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Sci Immunol. 2019 Oct 11;4(40). pii: eaax4783. doi: 10.1126/sciimmunol.aax4783.

Interleukin-36γ-producing macrophages drive IL-17-mediated fibrosis.

Author information

1
Translational Tissue Engineering Center, Wilmer Eye Institute, and Department of Biomedical Engineering, Johns Hopkins University School of Medicine, Baltimore, MD, USA.
2
Institute for Cell Engineering, Department of Biomedical Engineering, Johns Hopkins University School of Medicine, Baltimore, MD, USA.
3
Bloomberg~Kimmel Institute for Cancer Immunotherapy, Sidney Kimmel Comprehensive Cancer Center, Johns Hopkins University School of Medicine, Baltimore, MD, USA.
4
Division of Dermatopathology, Johns Hopkins Hospital, Baltimore, MD, USA.
5
Translational Tissue Engineering Center, Wilmer Eye Institute, and Department of Biomedical Engineering, Johns Hopkins University School of Medicine, Baltimore, MD, USA. jhe@jhu.edu.

Abstract

Biomaterials induce an immune response and mobilization of macrophages, yet identification and phenotypic characterization of functional macrophage subsets in vivo remain limited. We performed single-cell RNA sequencing analysis on macrophages sorted from either a biologic matrix [urinary bladder matrix (UBM)] or synthetic biomaterial [polycaprolactone (PCL)]. Implantation of UBM promotes tissue repair through generation of a tissue environment characterized by a T helper 2 (TH2)/interleukin (IL)-4 immune profile, whereas PCL induces a standard foreign body response characterized by TH17/IL-17 and fibrosis. Unbiased clustering and pseudotime analysis revealed distinct macrophage subsets responsible for antigen presentation, chemoattraction, and phagocytosis, as well as a small population with expression profiles of both dendritic cells and skeletal muscle after UBM implantation. In the PCL tissue environment, we identified a CD9hi+IL-36γ+ macrophage subset that expressed TH17-associated molecules. These macrophages were virtually absent in mice lacking the IL-17 receptor, suggesting that they might be involved in IL-17-dependent immune and autoimmune responses. Identification and comparison of the unique phenotypical and functional macrophage subsets in mouse and human tissue samples suggest broad relevance of the new classification. These distinct macrophage subsets demonstrate previously unrecognized myeloid phenotypes involved in different tissue responses and provide targets for potential therapeutic modulation in tissue repair and pathology.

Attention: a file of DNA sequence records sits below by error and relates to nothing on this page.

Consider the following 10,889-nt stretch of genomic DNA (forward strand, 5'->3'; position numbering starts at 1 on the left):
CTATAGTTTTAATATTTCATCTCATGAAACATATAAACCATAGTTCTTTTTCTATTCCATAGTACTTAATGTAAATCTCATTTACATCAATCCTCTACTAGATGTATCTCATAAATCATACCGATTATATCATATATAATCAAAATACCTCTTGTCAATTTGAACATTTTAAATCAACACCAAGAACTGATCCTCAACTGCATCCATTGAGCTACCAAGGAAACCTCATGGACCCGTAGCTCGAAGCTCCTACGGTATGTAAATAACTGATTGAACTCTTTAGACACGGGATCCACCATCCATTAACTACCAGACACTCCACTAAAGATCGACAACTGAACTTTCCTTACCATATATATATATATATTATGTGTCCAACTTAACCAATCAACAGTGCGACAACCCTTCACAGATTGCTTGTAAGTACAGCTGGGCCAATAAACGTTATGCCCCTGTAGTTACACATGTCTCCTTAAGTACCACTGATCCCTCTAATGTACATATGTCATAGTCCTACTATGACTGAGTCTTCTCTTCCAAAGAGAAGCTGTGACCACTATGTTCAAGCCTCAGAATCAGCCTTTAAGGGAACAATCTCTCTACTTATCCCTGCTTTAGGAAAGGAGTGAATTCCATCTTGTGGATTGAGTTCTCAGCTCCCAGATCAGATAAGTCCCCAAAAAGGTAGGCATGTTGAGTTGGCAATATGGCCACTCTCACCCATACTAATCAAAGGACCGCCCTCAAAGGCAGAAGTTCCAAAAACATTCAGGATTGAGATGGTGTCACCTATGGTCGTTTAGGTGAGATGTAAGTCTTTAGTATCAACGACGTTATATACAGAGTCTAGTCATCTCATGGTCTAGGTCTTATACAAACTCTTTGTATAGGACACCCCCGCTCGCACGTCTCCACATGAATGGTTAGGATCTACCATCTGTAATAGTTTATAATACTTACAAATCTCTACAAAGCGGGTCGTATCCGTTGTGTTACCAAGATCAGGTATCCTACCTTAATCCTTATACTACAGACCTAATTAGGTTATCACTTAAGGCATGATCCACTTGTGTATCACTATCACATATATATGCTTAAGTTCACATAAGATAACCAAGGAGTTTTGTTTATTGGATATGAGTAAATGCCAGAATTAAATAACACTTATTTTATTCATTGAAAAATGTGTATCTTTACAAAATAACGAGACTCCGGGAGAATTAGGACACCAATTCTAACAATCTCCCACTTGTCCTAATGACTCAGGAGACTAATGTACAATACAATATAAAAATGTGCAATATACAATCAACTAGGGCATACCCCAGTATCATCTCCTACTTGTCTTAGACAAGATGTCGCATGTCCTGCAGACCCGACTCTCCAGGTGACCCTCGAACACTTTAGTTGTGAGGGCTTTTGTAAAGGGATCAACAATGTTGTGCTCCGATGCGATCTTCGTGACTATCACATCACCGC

PMID:
31604843
DOI:
10.1126/sciimmunol.aax4783

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